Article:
Why I Didn't Fall in Love with Swimming Lessons by Claire Fuller (Spoiler Alert!)
Before you go too far, please note that there are some things you might not want to know about, closer to the end of this post, if you've not already read this novel and are planning to in the future!
After my love affair with Claire Fuller's debut novel, Our Endless Numbered Days, I assumed that Swimming Lessons was going to be one of my favorite books of early 2017. As expected, the writing is beautiful, raw and emotionally-charged; Fuller's talent with words continues to inspire and forces me to stop reading, often mid-sentence, to contemplate the messages she has crafted.
The publisher's description (the blurb) led me to believe that this novel would be about a married woman and mother, Ingrid, who has written letters to her husband, Gil, and left them in different books within his vast collection; after she finishes writing these letters, she "disappears." Years later, Gil believes that he has spotted her in their small town, providing hope to both he and one of their daughters, as neither of them has ever believed in Ingrid's death.
Have you ever seen a trailer/promo for a movie and thought to yourself, "Oh, that looks great; I definitely want to see that film." When the film is released, you rush to the theater and discover that, unfortunately, the trailer held the best portions of the film and you wonder, "Is this it?" That's the same feeling I had when I ran out of pages in Swimming Lessons.
Page after page, I kept waiting for something, anything to change: for the plot to move along, for the characters to develop, for the story to unfold, for answers or mysteries to be revealed...but it never happened. Maybe this is the empty feeling that Fuller prefers to have readers experience? I could make an argument for this, that readers are left feeling as empty as the novel's characters, but it also felt very unsatisfying.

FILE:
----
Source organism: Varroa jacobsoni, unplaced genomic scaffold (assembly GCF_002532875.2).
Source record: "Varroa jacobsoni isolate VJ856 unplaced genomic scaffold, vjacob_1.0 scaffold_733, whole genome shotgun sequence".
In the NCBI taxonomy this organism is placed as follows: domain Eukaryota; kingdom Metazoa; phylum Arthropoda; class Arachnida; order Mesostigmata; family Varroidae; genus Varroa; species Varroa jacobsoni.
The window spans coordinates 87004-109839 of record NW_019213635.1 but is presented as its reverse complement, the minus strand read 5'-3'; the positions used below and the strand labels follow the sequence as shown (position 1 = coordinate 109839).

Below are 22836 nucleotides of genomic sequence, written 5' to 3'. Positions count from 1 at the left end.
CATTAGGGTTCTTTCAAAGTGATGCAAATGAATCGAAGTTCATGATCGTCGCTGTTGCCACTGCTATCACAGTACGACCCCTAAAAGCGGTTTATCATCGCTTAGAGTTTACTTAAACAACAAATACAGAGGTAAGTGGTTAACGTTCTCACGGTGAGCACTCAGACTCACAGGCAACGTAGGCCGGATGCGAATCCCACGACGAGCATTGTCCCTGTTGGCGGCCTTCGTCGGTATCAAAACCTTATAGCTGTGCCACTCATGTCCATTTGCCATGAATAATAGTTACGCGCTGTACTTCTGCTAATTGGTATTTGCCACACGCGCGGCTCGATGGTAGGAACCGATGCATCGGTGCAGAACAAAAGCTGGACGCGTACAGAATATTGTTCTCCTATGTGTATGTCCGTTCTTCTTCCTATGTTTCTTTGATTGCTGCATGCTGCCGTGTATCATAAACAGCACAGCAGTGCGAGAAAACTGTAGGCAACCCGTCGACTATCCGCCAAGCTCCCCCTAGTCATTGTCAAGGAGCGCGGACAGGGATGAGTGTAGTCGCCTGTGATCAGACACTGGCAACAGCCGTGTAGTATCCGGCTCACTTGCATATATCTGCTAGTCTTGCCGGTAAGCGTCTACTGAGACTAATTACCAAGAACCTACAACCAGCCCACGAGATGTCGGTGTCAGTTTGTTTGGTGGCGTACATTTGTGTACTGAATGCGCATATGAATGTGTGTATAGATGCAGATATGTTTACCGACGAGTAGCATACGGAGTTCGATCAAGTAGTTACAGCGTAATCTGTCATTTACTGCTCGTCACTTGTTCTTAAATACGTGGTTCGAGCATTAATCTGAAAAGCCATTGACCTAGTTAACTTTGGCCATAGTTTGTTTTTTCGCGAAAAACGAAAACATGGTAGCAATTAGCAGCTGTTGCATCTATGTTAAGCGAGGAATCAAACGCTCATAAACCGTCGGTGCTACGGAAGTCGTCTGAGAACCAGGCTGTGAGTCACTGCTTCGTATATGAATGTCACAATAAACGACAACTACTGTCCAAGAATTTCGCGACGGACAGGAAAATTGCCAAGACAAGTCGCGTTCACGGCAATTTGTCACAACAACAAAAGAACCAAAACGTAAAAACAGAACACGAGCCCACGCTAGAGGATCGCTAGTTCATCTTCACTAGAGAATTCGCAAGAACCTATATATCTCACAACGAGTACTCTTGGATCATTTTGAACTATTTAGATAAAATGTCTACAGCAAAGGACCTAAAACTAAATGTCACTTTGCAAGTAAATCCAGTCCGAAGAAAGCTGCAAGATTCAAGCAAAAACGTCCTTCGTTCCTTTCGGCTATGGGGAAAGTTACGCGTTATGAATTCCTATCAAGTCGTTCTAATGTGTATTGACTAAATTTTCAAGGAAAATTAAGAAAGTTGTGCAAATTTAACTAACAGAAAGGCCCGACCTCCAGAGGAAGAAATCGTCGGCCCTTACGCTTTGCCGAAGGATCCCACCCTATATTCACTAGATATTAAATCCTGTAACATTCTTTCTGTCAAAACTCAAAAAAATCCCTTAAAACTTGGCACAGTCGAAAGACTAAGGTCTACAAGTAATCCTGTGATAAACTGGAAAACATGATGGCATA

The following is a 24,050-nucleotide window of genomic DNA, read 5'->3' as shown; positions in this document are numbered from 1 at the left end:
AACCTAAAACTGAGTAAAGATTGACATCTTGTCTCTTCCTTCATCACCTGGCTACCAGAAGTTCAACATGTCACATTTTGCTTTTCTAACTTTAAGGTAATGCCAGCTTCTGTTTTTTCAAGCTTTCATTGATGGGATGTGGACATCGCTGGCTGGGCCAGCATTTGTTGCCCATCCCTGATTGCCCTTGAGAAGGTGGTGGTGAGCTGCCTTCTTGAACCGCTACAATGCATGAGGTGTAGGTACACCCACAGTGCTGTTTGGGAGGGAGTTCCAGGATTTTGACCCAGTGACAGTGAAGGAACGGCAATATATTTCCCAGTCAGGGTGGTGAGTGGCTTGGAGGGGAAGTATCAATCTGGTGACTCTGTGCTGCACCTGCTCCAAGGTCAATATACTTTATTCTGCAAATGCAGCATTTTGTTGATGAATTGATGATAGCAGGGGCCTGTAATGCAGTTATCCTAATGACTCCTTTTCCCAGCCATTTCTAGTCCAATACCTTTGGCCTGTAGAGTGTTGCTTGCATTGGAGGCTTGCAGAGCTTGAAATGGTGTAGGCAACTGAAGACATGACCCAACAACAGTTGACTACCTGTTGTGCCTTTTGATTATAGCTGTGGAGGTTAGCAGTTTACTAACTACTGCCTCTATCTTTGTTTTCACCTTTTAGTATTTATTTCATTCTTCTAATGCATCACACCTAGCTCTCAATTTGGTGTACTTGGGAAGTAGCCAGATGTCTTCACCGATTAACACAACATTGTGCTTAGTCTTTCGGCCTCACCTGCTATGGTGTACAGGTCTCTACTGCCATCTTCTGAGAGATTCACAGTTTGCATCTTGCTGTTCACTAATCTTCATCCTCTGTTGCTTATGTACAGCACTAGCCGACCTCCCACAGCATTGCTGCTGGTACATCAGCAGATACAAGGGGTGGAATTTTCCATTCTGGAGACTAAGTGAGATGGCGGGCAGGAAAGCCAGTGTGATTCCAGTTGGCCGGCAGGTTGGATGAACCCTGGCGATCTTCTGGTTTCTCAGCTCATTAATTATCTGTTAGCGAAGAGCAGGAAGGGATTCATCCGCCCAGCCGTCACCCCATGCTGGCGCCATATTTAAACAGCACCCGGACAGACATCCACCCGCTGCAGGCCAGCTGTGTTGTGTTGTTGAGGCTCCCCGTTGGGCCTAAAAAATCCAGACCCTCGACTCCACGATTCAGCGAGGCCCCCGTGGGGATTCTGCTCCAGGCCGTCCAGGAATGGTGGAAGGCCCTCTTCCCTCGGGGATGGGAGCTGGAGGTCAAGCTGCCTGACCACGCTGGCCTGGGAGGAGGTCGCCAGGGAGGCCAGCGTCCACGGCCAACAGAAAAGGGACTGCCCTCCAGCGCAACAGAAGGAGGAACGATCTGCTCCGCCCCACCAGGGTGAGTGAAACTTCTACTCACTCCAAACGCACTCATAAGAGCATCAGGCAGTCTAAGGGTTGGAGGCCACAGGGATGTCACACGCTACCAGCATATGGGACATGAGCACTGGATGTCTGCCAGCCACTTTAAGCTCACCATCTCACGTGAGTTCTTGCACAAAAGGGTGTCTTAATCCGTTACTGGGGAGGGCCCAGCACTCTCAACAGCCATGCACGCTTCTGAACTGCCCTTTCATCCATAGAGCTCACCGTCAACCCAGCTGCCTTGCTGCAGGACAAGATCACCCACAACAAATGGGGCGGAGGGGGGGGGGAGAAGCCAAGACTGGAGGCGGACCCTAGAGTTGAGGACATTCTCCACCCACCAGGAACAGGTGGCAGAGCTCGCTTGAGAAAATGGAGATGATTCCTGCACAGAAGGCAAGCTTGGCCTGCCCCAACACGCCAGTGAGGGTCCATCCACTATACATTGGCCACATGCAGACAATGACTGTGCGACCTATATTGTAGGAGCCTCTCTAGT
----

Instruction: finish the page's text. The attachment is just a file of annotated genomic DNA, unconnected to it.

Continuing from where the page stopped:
Typically speaking, I can find at least one character with whom I am able to relate, connect, empathize but, in Swimming Lessons, I did not. Gil, a run-of-the-mill philandering college professor, not only sleeps with Ingrid when she was a student, but continues to have affairs with subsequent students after his marriage. Ingrid, through her letters to Gil, seems to be unaware (which makes me like her even less) and then shocked when she finds him with a student in his "writing room," a shed-like property adjacent to their home.
There were times when I found myself reminded of Fates and Furies by Lauren Goff; unfortunately, Swimming Lessons did not seem to equally utilize the power of perspective. Readers enjoy Ingrid's experience of her relationship to Gil (her letters are the best part of the novel), but there is no rebuttal.
Did Gil read the letters? Does he feel guilty for his sexist, dishonest way of life, now that he is faced with his own mortality? How did his relationship with his wife affect his relationship with his daughters? Where are Flora and Nora, their two daughters, in all of this? I'm all for an ending that provides for multiple possibilities and leaves unanswered questions, but there were just so many other paths to travel that would have been much more significant and could have made me fall completely in love with this novel.
I'm sure that I am in the minority; I have already read many lovely, glowing reviews. I feel like I could've copied and pasted this review of Among the Ten Thousand Things, a highly-anticipated debut, by Julia Pierpont; I read it in 2015 and felt like I was the only person who didn't "get it." Turns out, I wasn't alone; we'll see what happens with this one.